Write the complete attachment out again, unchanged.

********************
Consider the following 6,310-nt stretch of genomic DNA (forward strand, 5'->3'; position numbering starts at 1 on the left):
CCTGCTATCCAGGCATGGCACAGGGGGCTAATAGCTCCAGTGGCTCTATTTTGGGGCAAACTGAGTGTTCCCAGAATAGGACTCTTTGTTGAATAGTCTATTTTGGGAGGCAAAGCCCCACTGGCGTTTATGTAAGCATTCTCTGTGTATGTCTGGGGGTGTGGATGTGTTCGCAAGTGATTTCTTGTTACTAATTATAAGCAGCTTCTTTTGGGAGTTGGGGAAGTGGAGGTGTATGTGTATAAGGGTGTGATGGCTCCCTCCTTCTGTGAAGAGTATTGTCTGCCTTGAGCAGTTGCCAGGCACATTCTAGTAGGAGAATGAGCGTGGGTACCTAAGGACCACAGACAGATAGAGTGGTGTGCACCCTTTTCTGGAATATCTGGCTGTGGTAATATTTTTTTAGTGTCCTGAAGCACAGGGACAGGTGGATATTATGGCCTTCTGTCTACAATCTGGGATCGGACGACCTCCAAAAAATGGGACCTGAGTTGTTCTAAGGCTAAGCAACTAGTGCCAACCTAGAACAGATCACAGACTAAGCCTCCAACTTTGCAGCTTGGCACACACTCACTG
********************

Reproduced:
Consider the following 6,310-nt stretch of genomic DNA (forward strand, 5'->3'; position numbering starts at 1 on the left):
CCTGCTATCCAGGCATGGCACAGGGGGCTAATAGCTCCAGTGGCTCTATTTTGGGGCAAACTGAGTGTTCCCAGAATAGGACTCTTTGTTGAATAGTCTATTTTGGGAGGCAAAGCCCCACTGGCGTTTATGTAAGCATTCTCTGTGTATGTCTGGGGGTGTGGATGTGTTCGCAAGTGATTTCTTGTTACTAATTATAAGCAGCTTCTTTTGGGAGTTGGGGAAGTGGAGGTGTATGTGTATAAGGGTGTGATGGCTCCCTCCTTCTGTGAAGAGTATTGTCTGCCTTGAGCAGTTGCCAGGCACATTCTAGTAGGAGAATGAGCGTGGGTACCTAAGGACCACAGACAGATAGAGTGGTGTGCACCCTTTTCTGGAATATCTGGCTGTGGTAATATTTTTTTAGTGTCCTGAAGCACAGGGACAGGTGGATATTATGGCCTTCTGTCTACAATCTGGGATCGGACGACCTCCAAAAAATGGGACCTGAGTTGTTCTAAGGCTAAGCAACTAGTGCCAACCTAGAACAGATCACAGACTAAGCCTCCAACTTTGCAGCTTGGCACACACTCACTG